Tuesday, May 27, 2008

Food for Thought

Do you like to read books about food or cooking?

Some people collect cookbooks. Thumbing through recipes or making meal plans is a hobby for them. I cannot honestly say that I am one of these people although I do tear out the occasional recipe from a lady's magazine or print out one from the internet. I especially like the ones that someone else has recommended. Some of my favorite recipes have been torn from our local Wednesday Food Section of the paper.

I wish I had some of my grandmother's recipes. She made a delicious Orange Cake. She baked it in an angel food cake pan and when it came out of the oven she would drizzle a sugary glaze over it. Our whole family remembers it with the fondest of memories, but alas the recipe died with her. She made it from memory. I wonder if any of my cooking will be legendary in my children's minds after I am gone.

Me and Grandmother on my 1st Birthday

I did learn to make Chicken and Dumplings from Grandmother. These instructions weren't written down either. I stood beside her in the kitchen and watched her mix the ingredients, roll out the dough, drop the dumplings into the broth one by one, gentling swirling the pot to cover each dumpling as it floated in the savory broth. My grandmother has been gone for over 15 years now. By request of my youngest son, I prepared this dish as part of his birthday meal a couple of years ago. My daddy took one taste and asked me if this was his mother's recipe. I knew I had the recipe right.

Me and Grandmother when she was about 80

Two Fat Ladies was my favorite cooking show from the first moment I laid eyes on those two motorcycle and sidecar riding ladies, Clarrisa Dickson Wright and Jennifer Paterson. What a hoot and what an education...pommes frites rather than french fries does sound ever so posh. And with all the butter and cream they used, well their dishes surely had to be tasty didn't they? I loved it that they served these meals to such diverse groups as the Scottish Fireman's Brigade and to the students of a boy's prep school.

Have you ever wondered why a recipe might also be called a receipt? Well since this inquiring mind wanted to know, I looked it up.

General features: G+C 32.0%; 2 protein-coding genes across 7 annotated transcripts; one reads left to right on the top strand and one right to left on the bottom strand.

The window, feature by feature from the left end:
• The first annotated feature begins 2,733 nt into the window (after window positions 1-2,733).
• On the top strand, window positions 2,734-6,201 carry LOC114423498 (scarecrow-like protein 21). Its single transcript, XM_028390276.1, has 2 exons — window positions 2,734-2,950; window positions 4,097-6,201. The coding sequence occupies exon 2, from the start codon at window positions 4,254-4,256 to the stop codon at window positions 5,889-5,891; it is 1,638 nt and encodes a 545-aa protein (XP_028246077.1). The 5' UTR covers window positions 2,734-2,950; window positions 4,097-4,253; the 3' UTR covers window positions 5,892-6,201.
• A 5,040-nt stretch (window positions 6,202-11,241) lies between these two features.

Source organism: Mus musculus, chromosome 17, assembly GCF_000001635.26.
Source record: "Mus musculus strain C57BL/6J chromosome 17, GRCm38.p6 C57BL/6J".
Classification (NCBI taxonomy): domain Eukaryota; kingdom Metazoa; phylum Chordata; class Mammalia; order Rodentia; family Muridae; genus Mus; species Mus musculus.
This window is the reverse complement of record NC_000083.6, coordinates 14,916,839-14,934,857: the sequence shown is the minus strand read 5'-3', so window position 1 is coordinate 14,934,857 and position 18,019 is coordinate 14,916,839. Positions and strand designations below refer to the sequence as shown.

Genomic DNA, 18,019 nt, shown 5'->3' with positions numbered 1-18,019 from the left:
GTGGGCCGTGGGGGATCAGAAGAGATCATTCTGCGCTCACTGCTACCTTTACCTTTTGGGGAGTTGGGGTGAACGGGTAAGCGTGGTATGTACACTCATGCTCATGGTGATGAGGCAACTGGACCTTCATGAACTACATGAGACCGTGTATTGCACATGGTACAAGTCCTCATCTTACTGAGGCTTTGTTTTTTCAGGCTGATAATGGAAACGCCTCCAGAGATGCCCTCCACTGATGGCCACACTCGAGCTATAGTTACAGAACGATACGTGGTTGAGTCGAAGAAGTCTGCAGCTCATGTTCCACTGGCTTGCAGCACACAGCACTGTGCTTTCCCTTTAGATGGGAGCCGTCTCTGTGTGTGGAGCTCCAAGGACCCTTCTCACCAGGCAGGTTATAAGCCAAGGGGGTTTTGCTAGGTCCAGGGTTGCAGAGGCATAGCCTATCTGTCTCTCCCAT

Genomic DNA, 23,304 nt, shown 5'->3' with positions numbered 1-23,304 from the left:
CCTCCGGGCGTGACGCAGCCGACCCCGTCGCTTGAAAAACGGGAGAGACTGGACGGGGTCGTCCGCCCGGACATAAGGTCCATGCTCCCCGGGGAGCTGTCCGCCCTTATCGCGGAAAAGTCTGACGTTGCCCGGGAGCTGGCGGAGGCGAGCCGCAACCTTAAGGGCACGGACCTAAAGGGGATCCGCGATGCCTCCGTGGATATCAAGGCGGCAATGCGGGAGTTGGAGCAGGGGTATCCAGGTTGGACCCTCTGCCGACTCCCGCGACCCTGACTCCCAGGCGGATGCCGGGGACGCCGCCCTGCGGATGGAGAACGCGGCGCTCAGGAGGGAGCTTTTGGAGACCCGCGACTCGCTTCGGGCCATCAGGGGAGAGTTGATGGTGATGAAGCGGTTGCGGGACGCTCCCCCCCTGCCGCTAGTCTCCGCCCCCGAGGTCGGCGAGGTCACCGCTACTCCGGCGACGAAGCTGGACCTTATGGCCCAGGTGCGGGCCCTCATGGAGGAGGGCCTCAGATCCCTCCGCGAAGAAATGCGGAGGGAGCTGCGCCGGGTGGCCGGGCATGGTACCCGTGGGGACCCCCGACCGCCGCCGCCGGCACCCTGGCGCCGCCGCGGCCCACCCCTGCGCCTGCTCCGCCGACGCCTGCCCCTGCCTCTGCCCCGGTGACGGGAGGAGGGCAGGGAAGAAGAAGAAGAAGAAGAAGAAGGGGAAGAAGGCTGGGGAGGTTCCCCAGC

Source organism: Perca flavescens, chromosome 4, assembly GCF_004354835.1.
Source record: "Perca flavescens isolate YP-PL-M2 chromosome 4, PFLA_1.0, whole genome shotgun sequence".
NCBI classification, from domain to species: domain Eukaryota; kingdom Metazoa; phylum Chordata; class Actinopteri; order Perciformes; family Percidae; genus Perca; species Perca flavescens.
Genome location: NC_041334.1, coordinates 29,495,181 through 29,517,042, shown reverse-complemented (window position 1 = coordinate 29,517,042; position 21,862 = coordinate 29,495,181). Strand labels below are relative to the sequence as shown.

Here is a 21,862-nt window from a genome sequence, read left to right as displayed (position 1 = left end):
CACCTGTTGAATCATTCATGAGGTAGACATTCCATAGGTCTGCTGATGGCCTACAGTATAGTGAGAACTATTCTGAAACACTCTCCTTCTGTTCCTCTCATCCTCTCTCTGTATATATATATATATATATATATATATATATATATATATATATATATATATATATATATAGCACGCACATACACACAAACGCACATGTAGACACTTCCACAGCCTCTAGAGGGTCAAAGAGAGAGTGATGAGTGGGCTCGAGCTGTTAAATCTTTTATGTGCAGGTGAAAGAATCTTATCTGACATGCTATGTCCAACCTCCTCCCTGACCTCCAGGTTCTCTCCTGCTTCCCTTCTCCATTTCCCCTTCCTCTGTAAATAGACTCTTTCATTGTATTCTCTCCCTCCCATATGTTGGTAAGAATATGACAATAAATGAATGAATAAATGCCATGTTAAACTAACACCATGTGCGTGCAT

Receipt is an old form that means the same as recipe. Both derive from Latin recipere, to receive or take. Receipt was first used in medieval English as a formula or prescription for a medicinal preparation (Chaucer is the first known user, in the Canterbury Tales of about 1386). The sense of “a written statement saying that money or goods have been received” only arrived at the beginning of the seventeenth century.
Hence Rx for a prescription. Cool.

I think we should use more culinary words and phrases in our everyday speech; like gustatory, epicurean, gourmand, gastronome, repast, provender, potable, having to eat one's own words, having an attitude like sour grapes, enjoying life with relish and gusto....

No one writes about food like Ruth Reichl. I first read her Tender At The Bone a number of years ago. This book is her semi-autobiographical ode to her love affair with food and her journey from her childhood kitchen to her work as the editor of Gourmet magazine. Her descriptive food vocabulary is so exact the reader almost tastes the dish along with her. She has since written Comfort Me With Apples and Garlic and Sapphires.

Like Water for Chocolate
is another one of those books that melds food and fantasy with an almost invisible line connecting the two. While reading I felt myself being transported into the Mexican kitchen of her story so that I could chop chilies along with the other characters in the book.

And what, Socrates, is the food of the soul? Surely, I said, knowledge is the food of the soul -Plato

Language and words are like food to me. Food for thought. Big bites of life. Flavor for a day to day world. Tasty experiences and savory memories. Mmmmmmm.


  1. Lovely post... returning your visit post-Debby's site! I am the same - not an avid recipe collector (or even a cook) but I am a devout eater.

    Will be back!


  2. It's not nice to make my tummy grumble at 6 in the morning! But what a great post. And I love the photos of you and your grandmother.

  3. Great photos with your grandmother and a nice post. I am with bush babe there... not into too many recipes but love to eat.. haa haa. See ya!
    The Bach

  4. I have a wonderful old sugar cookie recipe that was my Great- Grandmother's. I will post it soon...nice memories.